In the last issue of the newsletter, I teased that I was cooking up something exciting. It’s still cooking; no risk of whatever the newsletter equivalent of food poisoning from serving half-baked ideas. Nope. I don't want to spoil the day after the weirdest Labor Day ever. (Happy Labor Day, btw).
Instead, let's get a head start on the Halloween season by talking about the potential horrors of remote work. Lately, I’ve seen a lot of articles about the dangers and pitfalls of working from home and being socially isolated. What's missing from those articles is usually the specifics and nearly always some solutions. I’ll tackle this issue in the next couple of newsletters.
First, let’s look at some examples of how this social isolation might play with your perceptions in the workplace.
We’re evolved to be social creatures. We are considerably less social when working remotely, unless our companies have a great remote work culture. If we’re cut off from people physically, our brains can start to freak out a little bit. While we logically understand what’s going on, our little caveman brains that depend upon social structures can start to create all sorts of destructive stories about what’s going on.
Here’s just one example of what can happen when we’re separated from our co-workers: Everyone else’s struggle is invisible. When you don't see your co-workers throughout the day, you miss hearing them grumble about how their project isn't going well or that client who’s hard to manage. Simply put, you’ve lost some channels of information that tell you you’re not alone in whatever you’re struggling with. Your problems can feel unsolvable and uncommon.
Here’s some other examples that stem from having incomplete information:
- Everyone else’s work looks effortless.
- No else has a learning curve.
- Everyone else is slacking off.
- Conversely, I’m slacking off and everyone else is working really hard.
- Person X isn’t doing any work.
You probably get the idea at this point. Our brains can be really bad judges of what’s going on, especially if they feel like we’ve been cut off from the herd. We are the lone antelope surrounded by imaginary lions.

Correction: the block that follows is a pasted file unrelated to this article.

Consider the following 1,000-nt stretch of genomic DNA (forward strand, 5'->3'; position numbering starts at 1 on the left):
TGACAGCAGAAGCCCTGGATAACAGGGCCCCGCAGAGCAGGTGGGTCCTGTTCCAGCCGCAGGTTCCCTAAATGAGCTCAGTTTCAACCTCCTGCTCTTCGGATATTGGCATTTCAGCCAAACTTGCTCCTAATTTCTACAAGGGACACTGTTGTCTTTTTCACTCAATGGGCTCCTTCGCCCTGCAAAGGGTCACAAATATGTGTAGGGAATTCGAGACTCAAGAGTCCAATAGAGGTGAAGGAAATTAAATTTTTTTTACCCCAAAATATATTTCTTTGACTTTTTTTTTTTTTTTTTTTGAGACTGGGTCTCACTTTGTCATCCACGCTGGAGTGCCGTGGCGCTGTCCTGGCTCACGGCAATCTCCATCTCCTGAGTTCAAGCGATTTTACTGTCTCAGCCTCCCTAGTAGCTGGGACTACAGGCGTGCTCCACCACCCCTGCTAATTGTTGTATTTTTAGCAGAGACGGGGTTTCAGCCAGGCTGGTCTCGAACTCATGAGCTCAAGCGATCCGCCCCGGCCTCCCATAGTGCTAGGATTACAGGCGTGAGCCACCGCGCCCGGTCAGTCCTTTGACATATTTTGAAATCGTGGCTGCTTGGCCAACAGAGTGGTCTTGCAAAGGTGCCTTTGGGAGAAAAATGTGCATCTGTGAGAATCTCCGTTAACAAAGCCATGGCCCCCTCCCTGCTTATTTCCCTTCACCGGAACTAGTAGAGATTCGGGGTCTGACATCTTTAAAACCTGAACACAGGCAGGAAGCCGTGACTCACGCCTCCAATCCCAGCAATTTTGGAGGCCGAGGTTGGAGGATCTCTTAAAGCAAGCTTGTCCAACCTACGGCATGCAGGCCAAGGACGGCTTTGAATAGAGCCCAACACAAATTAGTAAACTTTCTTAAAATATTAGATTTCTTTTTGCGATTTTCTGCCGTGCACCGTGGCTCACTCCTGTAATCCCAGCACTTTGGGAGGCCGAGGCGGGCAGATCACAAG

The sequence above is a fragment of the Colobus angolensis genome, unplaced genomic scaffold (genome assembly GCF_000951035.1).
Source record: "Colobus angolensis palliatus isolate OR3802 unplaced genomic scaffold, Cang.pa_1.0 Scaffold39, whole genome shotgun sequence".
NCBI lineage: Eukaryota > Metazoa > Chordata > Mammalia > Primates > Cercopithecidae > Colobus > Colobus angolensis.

Now, let’s talk about some solutions! It’s not all doom and gloom, I promise. There’s a way out of the darkness.
Generally speaking, one of the big problems we have is that we have less information to disprove our confirmation biases when we’re isolated. Confirmation bias is our human tendency to give heavier weight to evidence which confirms our existing theories and disregard or downplay evidence which might disprove it. This is a helpful shortcut usually -- it saves us having to re-prove gravity every single day. Confirmation bias helps us make sense of the world -- it serves an evolutionary purpose. But what happens when the idea that gets stuck in your head is one that causes you a huge amount of anxiety such as, “I’m going to lose my job if things don’t change.” That sort of thought is almost as unshakeable as it is miserable; your brain will do all sorts of mental gymnastics to disregard evidence to the contrary.
So here’s the short term way out.
Step 1. Give your amygdala a big old dose of validation for whatever it is that’s bothering you.
A couple of weeks ago, I talked about amygdala days, where your brain’s emotional centers take control and cut off or seriously impede your brain’s access to the higher order thinking skills in your pre-frontal cortex. Skills that, well, many of us get paid to access these days.
Our amygdalas HATE it when we aren’t truly listening to them. And sometimes that just makes them dig their heels in further (or more insidiously, e.g. mega insomnia). The key to unclench your amygdala's hold is to validate what it's feeling, even if other parts of your brain are screaming that your amygdala is dumb and illogical. Tell those judgey parts of your brain to hush up for a minute (or we will NEVER get the amygdala to calm down).
These two articles about validation really resonated with me a couple of weeks ago, and they can explain much better than I can how to validate someone else. So read them if you have a chance… and then use them on yourself.
It will go something like this. “Oh, amygdala. It’s terrifying to think about losing your job. No wonder you’re so worried and anxious.”
And your amygdala will say, “OMG. Thank you. Yes, I am so exhausted from being worried. I’m going to go take a nap and rest, okay?”
I mean, it may not play out exactly like that, but seriously, there is enormous relief in just validating what your amygdala has been jumping up and down about at 3 AM trying to warn you about.
Right, so while your amygdala is napping and catching its breath, you can proceed to step two.
Step 2. Figure out the logical fallacies that were at play.
So what was going on with that confirmation bias? How did your brain develop its weirdo, fringe conspiracy theory based on two facts with no context and the remote work rumor mill? Behold, this list of cognitive distortions holds the keys to what went awry. Now that our amygdala is snoozing, examining the list of cognitive distortions can help us see the world differently and perhaps even see that alternate views of our situation might even be more believable or potentially likely enough to ward off 3 AM existential crises.
That’s it for the short-term steps. We’ll talk again about some long term steps to help guard against the pitfalls of remote work.
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